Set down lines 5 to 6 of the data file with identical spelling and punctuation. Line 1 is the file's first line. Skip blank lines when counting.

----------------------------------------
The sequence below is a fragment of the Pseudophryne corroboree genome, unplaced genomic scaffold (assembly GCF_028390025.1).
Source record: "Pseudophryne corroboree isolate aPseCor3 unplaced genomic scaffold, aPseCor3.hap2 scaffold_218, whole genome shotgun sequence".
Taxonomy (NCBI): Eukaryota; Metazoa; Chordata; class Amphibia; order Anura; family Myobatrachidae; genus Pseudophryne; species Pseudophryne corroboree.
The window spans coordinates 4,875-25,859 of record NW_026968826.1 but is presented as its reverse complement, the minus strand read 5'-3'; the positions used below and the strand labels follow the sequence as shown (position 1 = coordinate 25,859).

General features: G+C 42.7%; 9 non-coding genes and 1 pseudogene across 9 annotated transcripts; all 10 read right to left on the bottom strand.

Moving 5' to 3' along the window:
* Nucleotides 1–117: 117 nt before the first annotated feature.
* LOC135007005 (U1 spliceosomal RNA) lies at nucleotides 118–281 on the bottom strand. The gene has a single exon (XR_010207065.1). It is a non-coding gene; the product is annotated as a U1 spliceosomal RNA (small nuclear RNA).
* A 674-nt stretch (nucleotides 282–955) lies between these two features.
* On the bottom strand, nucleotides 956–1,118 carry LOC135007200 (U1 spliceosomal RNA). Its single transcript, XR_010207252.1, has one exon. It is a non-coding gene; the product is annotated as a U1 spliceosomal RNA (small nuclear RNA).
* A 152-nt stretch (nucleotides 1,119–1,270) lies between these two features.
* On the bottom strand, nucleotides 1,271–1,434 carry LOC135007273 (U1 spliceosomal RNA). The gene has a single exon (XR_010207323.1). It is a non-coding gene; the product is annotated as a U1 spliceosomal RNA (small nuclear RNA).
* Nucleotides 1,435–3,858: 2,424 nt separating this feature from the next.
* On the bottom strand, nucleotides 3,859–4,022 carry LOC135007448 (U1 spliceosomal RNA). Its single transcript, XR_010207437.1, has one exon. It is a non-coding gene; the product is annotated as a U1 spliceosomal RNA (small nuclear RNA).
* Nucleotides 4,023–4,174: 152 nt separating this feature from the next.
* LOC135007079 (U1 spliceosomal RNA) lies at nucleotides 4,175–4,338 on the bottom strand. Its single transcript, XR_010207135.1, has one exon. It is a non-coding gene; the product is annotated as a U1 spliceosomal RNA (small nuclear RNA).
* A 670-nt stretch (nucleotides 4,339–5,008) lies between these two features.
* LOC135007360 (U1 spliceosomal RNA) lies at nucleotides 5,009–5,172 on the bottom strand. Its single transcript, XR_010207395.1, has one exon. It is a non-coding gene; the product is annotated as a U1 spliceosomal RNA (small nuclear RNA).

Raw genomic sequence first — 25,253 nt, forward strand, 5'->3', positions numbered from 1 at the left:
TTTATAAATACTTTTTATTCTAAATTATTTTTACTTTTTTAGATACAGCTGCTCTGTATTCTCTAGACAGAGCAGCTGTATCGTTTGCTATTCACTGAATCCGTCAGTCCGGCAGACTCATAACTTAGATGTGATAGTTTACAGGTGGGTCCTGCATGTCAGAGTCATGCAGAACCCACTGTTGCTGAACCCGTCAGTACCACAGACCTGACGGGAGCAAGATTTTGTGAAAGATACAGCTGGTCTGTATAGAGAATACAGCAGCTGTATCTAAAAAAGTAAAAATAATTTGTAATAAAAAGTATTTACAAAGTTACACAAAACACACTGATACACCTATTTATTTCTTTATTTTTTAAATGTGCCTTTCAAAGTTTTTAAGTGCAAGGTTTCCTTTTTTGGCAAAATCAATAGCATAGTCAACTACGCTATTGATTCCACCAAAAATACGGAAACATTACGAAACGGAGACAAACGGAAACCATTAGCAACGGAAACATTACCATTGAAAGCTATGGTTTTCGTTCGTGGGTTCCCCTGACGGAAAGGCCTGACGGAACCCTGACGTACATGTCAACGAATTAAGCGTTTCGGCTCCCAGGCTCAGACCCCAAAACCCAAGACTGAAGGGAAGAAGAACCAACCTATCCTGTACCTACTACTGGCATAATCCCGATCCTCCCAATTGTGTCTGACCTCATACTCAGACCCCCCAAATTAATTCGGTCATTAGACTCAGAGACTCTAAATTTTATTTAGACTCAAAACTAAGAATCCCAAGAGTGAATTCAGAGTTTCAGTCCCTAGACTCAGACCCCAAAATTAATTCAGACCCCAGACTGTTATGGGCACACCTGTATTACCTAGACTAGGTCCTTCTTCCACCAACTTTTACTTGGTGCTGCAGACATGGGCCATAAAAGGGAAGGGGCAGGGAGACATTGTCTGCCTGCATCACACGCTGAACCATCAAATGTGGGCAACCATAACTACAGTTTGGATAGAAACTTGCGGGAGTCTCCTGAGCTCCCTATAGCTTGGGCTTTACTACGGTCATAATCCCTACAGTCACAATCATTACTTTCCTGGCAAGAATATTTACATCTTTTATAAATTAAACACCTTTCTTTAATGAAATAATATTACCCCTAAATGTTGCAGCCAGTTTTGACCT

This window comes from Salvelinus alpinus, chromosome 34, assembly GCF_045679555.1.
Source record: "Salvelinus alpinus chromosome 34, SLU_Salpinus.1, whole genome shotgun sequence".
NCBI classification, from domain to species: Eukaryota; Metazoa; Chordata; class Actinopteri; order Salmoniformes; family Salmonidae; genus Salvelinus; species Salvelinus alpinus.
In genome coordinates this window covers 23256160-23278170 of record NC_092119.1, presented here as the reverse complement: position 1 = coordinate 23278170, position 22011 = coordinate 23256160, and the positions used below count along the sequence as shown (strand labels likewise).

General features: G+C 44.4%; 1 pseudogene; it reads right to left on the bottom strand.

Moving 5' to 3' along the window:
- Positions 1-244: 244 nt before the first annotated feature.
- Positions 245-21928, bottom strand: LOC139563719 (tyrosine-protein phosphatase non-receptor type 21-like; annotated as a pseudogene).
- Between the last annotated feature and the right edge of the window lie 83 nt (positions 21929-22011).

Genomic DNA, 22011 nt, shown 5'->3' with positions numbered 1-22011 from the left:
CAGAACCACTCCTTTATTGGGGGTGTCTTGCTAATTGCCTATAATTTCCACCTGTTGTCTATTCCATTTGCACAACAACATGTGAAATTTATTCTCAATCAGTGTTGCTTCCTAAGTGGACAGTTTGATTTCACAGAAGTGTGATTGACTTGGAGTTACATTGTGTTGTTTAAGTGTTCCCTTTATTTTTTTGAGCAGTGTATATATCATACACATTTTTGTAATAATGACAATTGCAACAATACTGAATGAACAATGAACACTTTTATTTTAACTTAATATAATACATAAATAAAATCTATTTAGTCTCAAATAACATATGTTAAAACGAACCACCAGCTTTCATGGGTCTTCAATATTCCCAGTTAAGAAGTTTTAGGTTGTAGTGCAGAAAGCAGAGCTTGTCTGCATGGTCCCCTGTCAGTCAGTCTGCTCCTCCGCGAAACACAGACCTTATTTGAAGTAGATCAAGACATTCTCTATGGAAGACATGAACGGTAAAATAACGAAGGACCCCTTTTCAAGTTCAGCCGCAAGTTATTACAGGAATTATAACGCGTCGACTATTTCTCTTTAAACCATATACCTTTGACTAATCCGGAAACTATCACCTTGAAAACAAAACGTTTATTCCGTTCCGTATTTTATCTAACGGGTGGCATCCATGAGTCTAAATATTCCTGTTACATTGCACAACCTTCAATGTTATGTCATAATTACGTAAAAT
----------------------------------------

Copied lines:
General features: G+C 42.7%; 9 non-coding genes and 1 pseudogene across 9 annotated transcripts; all 10 read right to left on the bottom strand.

Moving 5' to 3' along the window: